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News Analysis: Slower Chinese growth prompts economic reform talks in Australia

By Xu Haijing (Xinhua)

18:09, July 17, 2013

CANBERRA, July 17 (Xinhua) -- China released on Monday its economic data for the second quarter this year, which was closely monitored here by Australian economists and policy makers. A slower Chinese economic growth was calmly received, reflecting a much prepared and sober sentiment in an economy heavily dependent on China's growth.

The Chinese data showed the economy grew at an annual rate of 7. 5 percent in the June quarter, after 7.7 percent in the previous three months and 7.9 percent in the December quarter.

While the market expressed a sigh of relief that the June quarter outcome was in line with expectations, policy makers have focused the debate on a structural reform in the Australian economy in line with the structural reform in China.

Since taking office in late June, Prime Minister Kevin Rudd has been talking in a number of occasions about the end of China's mining boom. New Treasuer Chris Bowen also used his first economic note to reiterated the challenges for the economy as mining investment wanes amid a sluggish global recovery.

The announcement of the beginning of the ending of the mining boom was first made by then Resources and Energy Minister Martin Ferguson in September last year, when commodity prices began to see a downward trend.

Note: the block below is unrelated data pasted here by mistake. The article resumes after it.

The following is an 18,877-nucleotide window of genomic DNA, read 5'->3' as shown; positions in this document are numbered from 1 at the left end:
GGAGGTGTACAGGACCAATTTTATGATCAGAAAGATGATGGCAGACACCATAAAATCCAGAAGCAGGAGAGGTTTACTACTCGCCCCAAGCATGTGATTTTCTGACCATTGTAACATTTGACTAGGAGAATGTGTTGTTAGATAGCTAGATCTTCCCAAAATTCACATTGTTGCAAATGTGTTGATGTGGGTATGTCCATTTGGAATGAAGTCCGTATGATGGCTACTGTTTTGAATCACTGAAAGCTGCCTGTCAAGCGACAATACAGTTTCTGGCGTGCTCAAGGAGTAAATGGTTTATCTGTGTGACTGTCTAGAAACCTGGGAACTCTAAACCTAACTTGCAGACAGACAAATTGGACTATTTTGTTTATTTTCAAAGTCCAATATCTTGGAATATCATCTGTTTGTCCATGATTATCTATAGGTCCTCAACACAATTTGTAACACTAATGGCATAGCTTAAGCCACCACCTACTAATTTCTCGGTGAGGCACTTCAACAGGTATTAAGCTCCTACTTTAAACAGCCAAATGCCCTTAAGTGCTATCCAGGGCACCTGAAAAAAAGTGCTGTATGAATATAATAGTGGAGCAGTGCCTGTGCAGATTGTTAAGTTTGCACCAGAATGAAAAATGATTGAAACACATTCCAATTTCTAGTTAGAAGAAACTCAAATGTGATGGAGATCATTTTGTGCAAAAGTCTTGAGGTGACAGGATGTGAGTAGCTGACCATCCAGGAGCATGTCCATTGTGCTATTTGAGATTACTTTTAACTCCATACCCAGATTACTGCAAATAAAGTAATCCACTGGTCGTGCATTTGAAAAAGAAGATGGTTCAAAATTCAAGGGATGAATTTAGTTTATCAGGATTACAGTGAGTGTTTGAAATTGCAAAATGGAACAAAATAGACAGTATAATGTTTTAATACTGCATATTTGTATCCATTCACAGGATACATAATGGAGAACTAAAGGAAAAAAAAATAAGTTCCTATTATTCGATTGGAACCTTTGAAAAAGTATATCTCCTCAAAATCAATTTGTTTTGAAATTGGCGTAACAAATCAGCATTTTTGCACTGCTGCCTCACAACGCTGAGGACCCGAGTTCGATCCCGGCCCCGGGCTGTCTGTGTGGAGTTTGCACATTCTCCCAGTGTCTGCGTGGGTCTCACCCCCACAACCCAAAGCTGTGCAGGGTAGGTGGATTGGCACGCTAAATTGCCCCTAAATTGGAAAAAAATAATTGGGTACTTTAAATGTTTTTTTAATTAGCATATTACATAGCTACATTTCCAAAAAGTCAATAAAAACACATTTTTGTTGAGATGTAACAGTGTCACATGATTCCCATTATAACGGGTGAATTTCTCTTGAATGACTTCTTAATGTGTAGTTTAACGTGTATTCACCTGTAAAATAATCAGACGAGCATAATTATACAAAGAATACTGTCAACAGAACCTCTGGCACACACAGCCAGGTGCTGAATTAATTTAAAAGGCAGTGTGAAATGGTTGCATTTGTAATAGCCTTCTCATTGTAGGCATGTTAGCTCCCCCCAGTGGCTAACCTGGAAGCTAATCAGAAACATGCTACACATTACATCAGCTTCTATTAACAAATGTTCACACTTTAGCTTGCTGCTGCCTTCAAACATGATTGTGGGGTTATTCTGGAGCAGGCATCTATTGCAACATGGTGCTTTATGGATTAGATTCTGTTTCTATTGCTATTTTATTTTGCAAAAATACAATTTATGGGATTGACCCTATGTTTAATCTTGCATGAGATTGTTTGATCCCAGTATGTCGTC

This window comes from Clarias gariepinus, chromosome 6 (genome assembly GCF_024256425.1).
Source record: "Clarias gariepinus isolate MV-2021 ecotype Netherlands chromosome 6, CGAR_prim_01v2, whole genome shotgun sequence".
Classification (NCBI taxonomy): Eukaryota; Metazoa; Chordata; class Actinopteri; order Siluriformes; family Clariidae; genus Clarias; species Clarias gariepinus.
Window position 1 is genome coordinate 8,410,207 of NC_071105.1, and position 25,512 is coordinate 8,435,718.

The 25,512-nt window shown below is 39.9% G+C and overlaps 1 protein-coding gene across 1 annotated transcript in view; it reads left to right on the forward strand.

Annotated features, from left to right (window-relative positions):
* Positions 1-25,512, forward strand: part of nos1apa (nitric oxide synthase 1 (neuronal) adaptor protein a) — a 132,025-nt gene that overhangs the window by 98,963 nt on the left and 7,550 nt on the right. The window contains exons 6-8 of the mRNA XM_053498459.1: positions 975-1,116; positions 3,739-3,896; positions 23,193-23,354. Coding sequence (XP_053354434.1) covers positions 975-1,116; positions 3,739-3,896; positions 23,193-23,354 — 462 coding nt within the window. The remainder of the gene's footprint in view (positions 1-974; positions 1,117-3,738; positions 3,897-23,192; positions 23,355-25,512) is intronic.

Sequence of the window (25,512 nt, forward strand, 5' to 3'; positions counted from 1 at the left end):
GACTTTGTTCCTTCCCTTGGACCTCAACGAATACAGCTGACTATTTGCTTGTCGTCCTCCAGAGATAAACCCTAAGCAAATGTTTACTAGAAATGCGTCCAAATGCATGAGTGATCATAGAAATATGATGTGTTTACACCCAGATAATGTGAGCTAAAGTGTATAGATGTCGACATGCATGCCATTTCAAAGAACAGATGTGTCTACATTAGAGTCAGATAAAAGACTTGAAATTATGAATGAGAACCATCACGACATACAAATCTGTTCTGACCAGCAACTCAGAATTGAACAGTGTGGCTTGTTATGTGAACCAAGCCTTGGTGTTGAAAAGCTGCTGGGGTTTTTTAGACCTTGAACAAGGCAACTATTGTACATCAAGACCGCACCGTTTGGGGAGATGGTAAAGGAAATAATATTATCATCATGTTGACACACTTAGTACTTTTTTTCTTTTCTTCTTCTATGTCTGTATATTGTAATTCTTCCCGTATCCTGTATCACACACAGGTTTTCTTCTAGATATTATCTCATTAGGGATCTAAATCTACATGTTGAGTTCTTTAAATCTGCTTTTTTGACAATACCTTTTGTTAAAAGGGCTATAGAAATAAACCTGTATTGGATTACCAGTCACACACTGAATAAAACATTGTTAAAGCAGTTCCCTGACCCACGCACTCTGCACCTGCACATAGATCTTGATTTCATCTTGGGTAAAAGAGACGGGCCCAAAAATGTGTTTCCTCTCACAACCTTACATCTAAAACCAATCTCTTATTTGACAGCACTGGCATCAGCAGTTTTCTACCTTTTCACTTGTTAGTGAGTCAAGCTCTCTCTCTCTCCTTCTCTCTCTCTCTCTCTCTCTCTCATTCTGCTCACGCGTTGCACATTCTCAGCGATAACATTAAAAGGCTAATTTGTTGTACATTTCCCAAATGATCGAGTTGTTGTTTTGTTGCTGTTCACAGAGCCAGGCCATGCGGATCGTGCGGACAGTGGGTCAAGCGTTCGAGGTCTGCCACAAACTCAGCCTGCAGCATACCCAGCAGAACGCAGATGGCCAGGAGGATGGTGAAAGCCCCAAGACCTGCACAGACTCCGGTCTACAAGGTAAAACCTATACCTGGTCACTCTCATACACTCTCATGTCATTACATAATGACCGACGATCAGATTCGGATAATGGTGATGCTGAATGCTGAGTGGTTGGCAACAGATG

Huw McKay, head of Asian Economic Research for Westpac Institutional Bank, said in an interview with Xinhua that the mining boom is entering the third stage -- exports. The first two stages, namely price boom and capex boom, are both mature.

Peter Drysdale, head of East Asian Bureau of Economics Research and East Asia Forum, Australian National University, also told Xinhua that the Australian mining boom is on the wane but it is far from over.

"There are still big energy projects in the pipeline and the capacity that is being put in place in the mining sector will deliver larger volumes into Chinese and other markets as prices come back."

He predicted that commodity prices will have to remain above pre-boom prices to maintain supply and Australia will gain a larger share in a tighter market because it remains among the most competitive resource suppliers in the world.

"In this context Chinese growth easing back to around 7.5 percent is no surprise to the mining sector," he said.

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